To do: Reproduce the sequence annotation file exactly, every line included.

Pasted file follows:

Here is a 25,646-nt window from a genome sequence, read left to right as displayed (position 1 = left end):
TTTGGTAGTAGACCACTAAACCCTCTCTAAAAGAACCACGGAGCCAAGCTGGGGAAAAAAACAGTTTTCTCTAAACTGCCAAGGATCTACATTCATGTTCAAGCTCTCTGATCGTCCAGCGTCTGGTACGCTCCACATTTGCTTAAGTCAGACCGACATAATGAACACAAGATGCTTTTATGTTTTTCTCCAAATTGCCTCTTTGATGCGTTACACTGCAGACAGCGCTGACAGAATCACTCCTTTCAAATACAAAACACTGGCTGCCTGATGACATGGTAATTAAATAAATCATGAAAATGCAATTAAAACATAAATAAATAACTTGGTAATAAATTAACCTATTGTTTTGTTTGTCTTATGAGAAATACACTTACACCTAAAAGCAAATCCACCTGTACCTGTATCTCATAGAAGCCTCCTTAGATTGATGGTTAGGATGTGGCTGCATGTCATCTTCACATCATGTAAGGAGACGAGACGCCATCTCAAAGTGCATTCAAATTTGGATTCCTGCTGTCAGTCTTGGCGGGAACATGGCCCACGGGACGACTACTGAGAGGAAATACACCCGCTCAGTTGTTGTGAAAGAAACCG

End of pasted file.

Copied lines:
Here is a 25,646-nt window from a genome sequence, read left to right as displayed (position 1 = left end):
TTTGGTAGTAGACCACTAAACCCTCTCTAAAAGAACCACGGAGCCAAGCTGGGGAAAAAAACAGTTTTCTCTAAACTGCCAAGGATCTACATTCATGTTCAAGCTCTCTGATCGTCCAGCGTCTGGTACGCTCCACATTTGCTTAAGTCAGACCGACATAATGAACACAAGATGCTTTTATGTTTTTCTCCAAATTGCCTCTTTGATGCGTTACACTGCAGACAGCGCTGACAGAATCACTCCTTTCAAATACAAAACACTGGCTGCCTGATGACATGGTAATTAAATAAATCATGAAAATGCAATTAAAACATAAATAAATAACTTGGTAATAAATTAACCTATTGTTTTGTTTGTCTTATGAGAAATACACTTACACCTAAAAGCAAATCCACCTGTACCTGTATCTCATAGAAGCCTCCTTAGATTGATGGTTAGGATGTGGCTGCATGTCATCTTCACATCATGTAAGGAGACGAGACGCCATCTCAAAGTGCATTCAAATTTGGATTCCTGCTGTCAGTCTTGGCGGGAACATGGCCCACGGGACGACTACTGAGAGGAAATACACCCGCTCAGTTGTTGTGAAAGAAACCG